Dark days ahead for Italy after Berlusconi win

Berlusconi smiles "confidently" during the no confidence vote Keystone

The commentaries in Swiss newspapers say that Italy is the big loser following Prime Minister Silvio Berlusconi’s narrow victory in a vote of confidence in parliament on Tuesday.

This content was published on December 15, 2010 - 10:35
Dale Bechtel and Federico Bragagnini,

Berlusconi survived by winning the vote in Italy’s lower house by a hair, 314-311.

“Italy’s the loser”, was the title of the commentary published in both the Tages-Anzeiger and Bund newspapers. “Silvio Berlusconi will not be happy with this victory,” it said, explaining that Berlusconi now finds himself in the same situation as his predecessor, Romano Prodi.

“In future he’ll have to worry about every single vote in parliament and apply every trick in the book [to win].” In conclusion, the Tages-Anzeiger and Bund said: “Politics has again shown itself to be incapable of giving the country any hope for the future. The longer the current state of affairs remains unchanged, the more dangerous it will become.”

The other Zurich-based paper, the Neue Zürcher Zeitung (NZZ), agreed that no winners emerged from Tuesday’s vote of confidence in Rome. “Since the withdrawal of former ally Gianfranco Fini the government coalition has been hanging by a thread.”

The NZZ warned that the vote could have severe consequences for a country beset by political stagnation and financial instability. “Italy needs a serious personality as prime minister who can speak openly about the country’s problems and present solutions, even if they are painful, and not someone who makes empty promises.”

Geneva’s Le Temps wrote in the same vein. “Not only does the vote fail to solve the serious Italian political crisis, but it also confirms the void created around Berlusconi. Parliament showed that it is incapable of finding an alternative to a highly discredited prime minister.

Presidential ambitions

“Since he returned to power in 2008, Berlusconi’s sole aim seems to have been to use public institutions to defend his own interests and escape justice,” Le Temps continued. “His ambition is to be elected president in 2013 in order to extend his immunity another seven years.”

The Geneva paper concluded that Berlusconi, once representing an Italian dream of consumer heaven, is now “a symbol of national unease”.

In an editorial titled “Commedia” (Italian for comedy), La Liberté from Fribourg saw the outcome of Tuesday’s vote as a sign that the country lacks a clear alternative to Berlusconi.

La Liberté highlighted the “sea of contradictions in which [Berlusconi’s] adversaries swim”, explaining that former allies who became his enemies had again shown their divisions and their lack of backbone.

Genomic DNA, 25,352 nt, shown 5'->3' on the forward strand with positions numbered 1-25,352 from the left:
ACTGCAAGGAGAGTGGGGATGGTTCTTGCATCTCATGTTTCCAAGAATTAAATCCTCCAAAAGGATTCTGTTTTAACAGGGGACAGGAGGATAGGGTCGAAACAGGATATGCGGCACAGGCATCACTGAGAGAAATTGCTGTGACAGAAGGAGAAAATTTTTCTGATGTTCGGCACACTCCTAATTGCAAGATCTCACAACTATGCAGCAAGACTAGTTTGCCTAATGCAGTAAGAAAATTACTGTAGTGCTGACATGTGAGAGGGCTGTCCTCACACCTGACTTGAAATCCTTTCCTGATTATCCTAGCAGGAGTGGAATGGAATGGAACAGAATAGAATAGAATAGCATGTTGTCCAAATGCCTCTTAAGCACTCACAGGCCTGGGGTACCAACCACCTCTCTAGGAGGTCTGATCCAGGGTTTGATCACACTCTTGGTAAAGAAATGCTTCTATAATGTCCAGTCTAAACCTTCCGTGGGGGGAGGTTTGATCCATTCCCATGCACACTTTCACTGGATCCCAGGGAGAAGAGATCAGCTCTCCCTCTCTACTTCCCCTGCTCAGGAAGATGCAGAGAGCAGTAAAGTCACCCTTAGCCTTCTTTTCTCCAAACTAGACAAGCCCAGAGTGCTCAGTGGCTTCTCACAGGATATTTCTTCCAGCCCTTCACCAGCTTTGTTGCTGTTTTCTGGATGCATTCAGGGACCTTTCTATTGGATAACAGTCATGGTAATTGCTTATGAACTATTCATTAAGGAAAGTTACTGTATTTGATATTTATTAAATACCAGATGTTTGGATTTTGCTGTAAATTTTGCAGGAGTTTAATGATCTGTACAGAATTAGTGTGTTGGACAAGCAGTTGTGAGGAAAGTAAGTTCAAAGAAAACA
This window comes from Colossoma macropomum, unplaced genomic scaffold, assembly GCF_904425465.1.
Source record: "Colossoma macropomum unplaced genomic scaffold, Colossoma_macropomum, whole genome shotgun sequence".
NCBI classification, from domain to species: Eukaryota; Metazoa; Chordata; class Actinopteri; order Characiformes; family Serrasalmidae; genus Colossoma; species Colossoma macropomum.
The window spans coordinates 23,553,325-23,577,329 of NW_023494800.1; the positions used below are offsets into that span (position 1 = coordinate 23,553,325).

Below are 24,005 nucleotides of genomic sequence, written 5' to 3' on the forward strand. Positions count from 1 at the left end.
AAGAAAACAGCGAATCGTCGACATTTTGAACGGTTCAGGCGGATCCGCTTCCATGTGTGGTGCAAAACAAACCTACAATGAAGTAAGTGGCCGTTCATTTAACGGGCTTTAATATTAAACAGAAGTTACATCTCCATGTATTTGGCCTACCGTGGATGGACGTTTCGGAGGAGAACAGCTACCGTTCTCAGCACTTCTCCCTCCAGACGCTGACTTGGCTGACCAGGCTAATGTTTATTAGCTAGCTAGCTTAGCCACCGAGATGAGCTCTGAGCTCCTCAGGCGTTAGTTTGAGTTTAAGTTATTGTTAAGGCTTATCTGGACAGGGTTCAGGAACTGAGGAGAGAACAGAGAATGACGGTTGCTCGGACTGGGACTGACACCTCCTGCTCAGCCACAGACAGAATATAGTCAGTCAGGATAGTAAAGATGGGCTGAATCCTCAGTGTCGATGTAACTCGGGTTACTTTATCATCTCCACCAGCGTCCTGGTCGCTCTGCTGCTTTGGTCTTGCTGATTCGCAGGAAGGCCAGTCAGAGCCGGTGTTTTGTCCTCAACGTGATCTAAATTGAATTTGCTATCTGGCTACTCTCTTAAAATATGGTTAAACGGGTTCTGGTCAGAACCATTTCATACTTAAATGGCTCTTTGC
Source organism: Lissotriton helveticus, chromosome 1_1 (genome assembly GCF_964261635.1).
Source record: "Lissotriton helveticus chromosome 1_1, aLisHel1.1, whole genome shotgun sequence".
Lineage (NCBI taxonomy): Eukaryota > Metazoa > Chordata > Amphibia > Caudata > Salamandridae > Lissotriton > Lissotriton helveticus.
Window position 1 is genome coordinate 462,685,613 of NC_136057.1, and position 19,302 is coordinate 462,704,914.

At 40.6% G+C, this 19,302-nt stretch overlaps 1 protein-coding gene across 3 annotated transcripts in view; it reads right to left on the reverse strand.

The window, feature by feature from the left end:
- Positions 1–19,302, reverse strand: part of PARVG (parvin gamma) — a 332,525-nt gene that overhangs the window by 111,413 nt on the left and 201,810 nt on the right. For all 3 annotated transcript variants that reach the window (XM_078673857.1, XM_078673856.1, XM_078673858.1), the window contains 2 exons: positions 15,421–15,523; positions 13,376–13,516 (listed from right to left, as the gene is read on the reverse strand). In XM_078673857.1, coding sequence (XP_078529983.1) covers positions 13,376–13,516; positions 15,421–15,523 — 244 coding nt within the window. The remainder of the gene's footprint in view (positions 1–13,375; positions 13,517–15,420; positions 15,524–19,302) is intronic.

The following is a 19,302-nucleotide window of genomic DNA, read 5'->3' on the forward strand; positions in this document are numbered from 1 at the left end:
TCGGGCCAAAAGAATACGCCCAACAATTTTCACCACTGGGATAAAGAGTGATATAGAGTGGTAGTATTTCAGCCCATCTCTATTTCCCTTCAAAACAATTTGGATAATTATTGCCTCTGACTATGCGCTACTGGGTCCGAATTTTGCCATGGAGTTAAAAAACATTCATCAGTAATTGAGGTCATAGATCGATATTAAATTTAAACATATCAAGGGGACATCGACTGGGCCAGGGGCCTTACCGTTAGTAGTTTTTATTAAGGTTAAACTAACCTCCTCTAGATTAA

The Bellinzona newspaper, La Regione Ticino, said the narrow victory on Tuesday could be the last the current government enjoys. It poked fun at those trying to understand how Berlusconi was able to survive the vote.

“The seriousness of the Italian crisis is such that perhaps only an anthropologist or a specialist in collective psychology or history may be able to say something new or important,” said La Regione Ticino.

Not written off

The commentary in Bern’s Berner Zeitung disagreed that Berlusconi’s days as Italy’s prime minister are numbered. “He is not to be written off, even when he no longer has a majority in parliament.

“Even early elections are no guarantee that Berlusconi will disappear from the radar screen,” the Berner Zeitung said. “Many Italians have been numbed by Berlusconi’s constant presence in the media. It’s possible that this effect will gradually wear off, but it’s evidently still strong enough.”

Nor does Ticino’s Corriere del Ticino see Berlusconi’s hold on power necessarily nearing an end. However, the paper says to survive he must “build a government of quality and quantity… introducing a programme of reforms that can boost Italian society and economy”.

The Tribune de Genève and 24 Heures of Lausanne - in the same editorial - spoke of the suspected corruption surrounding the vote of confidence, and accusations by, among others, the former anti-corruption judge Antonio Di Pietro, one of Berlusconi’s fiercest adversaries.

But the commentary warns: a fall of Berlusconi could well lead to a re-election of Berlusconi himself, since he still the most popular politician in Italy, on the right and left.

Italian-Swiss relations

Italy is Switzerland’s second most important trade partner.

It is the third-biggest importer and second biggest exporter to Switzerland.

In 2009 Switzerland imported goods worth SFr18 billion ($18.22) and exported goods worth SFr15.8 billion.

In the crisis year of 2009 trade fell by 16%, but it started to recover again in 2010.

Switzerland is the sixth-largest foreign investor in Italy, while Italy is the ninth-largest foreign investor in Switzerland.

(source: Swiss economics ministry)

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